Brian Jones served as a bridge between southside Chicago Blues and the young, white audience for Rock and Roll. He founded the Rolling Stones, along with Mick Jagger and Keith Richards. Their original niche was to play fairly faithful covers of classic blues songs by Howlin’ Wolf, Muddy Waters, and other black blues masters from Chicago. He was the most musically talented member of the Rolling Stones – being able to play many different instruments.
He also was the symbol of the “mod rebel rocker.” He was fired from the Rolling Stones because he was no longer reliable and would not be able to get a work permit to tour America. A month later he was found dead in his swimming pool. His death at 27 was the first of the Sixties rock movement to die of excessive alcohol and drug consumption. Jimi Hendrix, Janis Joplin, and Jim Morrison also died at the age of 27 within two years. Ironically, Jim Morrison died two years to the day after Jones. The coincidence of ages has been described as the “27 Club.” Click below for the most complete tribute on the Web!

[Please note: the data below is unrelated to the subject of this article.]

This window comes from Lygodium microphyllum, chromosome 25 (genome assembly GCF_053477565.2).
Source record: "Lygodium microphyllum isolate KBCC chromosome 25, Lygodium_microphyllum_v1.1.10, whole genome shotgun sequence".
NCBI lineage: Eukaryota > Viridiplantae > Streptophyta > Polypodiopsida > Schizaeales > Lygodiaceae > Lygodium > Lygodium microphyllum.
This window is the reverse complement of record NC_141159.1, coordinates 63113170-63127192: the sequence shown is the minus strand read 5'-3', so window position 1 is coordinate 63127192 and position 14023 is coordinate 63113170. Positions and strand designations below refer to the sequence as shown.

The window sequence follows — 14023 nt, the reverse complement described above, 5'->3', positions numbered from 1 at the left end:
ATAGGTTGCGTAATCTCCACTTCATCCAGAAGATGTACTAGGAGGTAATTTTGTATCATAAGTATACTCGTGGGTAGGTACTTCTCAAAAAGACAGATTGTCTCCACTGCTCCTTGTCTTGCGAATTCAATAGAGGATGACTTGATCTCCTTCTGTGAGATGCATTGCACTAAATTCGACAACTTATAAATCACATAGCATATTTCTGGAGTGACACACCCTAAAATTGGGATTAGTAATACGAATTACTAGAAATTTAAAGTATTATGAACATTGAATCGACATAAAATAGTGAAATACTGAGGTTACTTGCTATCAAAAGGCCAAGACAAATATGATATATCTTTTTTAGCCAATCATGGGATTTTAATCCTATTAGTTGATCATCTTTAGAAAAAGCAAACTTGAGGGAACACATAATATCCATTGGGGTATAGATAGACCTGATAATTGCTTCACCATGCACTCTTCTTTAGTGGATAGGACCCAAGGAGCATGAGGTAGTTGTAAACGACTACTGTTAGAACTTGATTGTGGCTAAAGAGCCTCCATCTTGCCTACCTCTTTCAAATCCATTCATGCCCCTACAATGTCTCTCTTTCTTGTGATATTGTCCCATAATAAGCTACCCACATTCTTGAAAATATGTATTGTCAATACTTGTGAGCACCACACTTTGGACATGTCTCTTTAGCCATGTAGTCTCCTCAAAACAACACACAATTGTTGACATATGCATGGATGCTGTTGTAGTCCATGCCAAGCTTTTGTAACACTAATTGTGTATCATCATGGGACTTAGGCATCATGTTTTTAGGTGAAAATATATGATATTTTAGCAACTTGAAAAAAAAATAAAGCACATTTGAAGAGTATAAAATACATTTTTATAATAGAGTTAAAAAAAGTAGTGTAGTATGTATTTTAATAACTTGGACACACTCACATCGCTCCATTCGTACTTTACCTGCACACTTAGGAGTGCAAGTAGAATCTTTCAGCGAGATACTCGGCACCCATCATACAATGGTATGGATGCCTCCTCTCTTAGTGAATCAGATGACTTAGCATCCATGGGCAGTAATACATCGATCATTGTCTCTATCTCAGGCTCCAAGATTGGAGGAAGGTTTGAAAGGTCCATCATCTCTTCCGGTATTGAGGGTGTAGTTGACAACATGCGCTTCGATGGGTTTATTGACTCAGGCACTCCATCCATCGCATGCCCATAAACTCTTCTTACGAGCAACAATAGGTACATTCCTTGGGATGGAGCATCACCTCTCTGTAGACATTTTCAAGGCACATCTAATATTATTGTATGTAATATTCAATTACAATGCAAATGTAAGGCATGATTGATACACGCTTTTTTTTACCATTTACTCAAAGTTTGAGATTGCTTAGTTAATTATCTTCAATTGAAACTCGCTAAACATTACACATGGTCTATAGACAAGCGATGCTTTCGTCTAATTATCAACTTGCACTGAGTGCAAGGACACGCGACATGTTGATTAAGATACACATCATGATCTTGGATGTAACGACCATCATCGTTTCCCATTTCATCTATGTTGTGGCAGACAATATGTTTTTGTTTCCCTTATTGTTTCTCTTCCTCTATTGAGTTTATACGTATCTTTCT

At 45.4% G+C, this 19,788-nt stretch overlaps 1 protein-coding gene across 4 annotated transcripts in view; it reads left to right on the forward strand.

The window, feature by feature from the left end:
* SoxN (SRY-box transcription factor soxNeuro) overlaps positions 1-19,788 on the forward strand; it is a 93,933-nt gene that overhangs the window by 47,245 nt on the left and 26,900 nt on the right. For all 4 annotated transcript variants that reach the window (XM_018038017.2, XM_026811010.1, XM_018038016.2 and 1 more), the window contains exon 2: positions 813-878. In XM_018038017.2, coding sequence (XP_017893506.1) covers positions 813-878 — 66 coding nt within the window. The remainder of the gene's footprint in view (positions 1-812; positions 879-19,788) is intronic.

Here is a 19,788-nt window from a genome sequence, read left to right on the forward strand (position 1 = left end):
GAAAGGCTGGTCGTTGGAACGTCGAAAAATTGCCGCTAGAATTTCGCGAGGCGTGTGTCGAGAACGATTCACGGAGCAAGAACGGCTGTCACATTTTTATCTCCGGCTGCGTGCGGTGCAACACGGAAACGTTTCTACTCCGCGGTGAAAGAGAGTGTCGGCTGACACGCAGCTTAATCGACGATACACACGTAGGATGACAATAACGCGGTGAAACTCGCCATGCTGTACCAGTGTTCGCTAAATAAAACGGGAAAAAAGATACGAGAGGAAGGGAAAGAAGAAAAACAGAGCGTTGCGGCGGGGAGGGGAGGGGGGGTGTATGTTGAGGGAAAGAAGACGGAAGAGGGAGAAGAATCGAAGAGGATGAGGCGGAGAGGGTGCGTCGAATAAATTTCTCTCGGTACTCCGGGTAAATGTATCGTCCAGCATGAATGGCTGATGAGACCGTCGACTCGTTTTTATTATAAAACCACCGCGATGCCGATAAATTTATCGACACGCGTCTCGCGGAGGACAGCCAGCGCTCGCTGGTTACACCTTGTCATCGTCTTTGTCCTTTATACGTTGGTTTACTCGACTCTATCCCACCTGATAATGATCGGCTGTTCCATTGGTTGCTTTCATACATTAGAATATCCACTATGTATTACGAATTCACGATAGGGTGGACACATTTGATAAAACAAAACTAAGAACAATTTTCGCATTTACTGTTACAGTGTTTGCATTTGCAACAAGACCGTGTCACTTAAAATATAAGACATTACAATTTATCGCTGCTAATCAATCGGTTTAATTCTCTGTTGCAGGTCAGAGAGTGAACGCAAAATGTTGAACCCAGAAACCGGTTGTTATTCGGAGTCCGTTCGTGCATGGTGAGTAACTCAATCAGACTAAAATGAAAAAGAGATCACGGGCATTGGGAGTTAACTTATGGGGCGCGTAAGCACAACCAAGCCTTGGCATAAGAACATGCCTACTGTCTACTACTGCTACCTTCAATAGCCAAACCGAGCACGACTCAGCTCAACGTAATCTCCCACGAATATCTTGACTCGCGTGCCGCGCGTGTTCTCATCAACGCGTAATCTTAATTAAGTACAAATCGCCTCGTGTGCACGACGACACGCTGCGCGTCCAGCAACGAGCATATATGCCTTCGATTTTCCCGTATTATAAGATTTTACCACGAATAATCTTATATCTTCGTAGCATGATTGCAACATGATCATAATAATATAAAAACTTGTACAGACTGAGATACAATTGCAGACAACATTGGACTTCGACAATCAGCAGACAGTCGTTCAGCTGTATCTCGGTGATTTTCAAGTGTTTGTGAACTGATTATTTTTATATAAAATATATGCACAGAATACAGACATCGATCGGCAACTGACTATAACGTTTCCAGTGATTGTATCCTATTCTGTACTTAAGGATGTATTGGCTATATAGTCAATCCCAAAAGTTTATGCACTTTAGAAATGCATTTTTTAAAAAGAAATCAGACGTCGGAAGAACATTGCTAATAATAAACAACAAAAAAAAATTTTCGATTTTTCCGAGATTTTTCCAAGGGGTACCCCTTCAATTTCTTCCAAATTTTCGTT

The upcoming vote on an innovative California ballot initiative will have profound effects on marijuana policy and availability. This will ultimately spell the end of the failed war on marijuana. Once passed, adults in California will have basically the same rights to use marijuana for recreational use they now have to drink alcohol. Other states will soon follow suit to cash in on the green gold. What happens in California has always been a forerunner of national trends. This is important given that California-grown “medical” marijuana is already available in most parts of the country.
This article provides details on Proposition 19 and discusses the wide range of impacts that will likely arise from its passage. Learn about the broad coalition that supports Prop 19. I also provide an overview of how marijuana has transformed the city of Oakland, California. This includes acknowledgments to Richard Lee (Prop 19 champion and founder of Oaksterdam University); as well as details on the city’s support for “industrial” marijuana production. The demand for high quality marijuana both in California and nationally will keep growing – leading to more public and political support for legalization.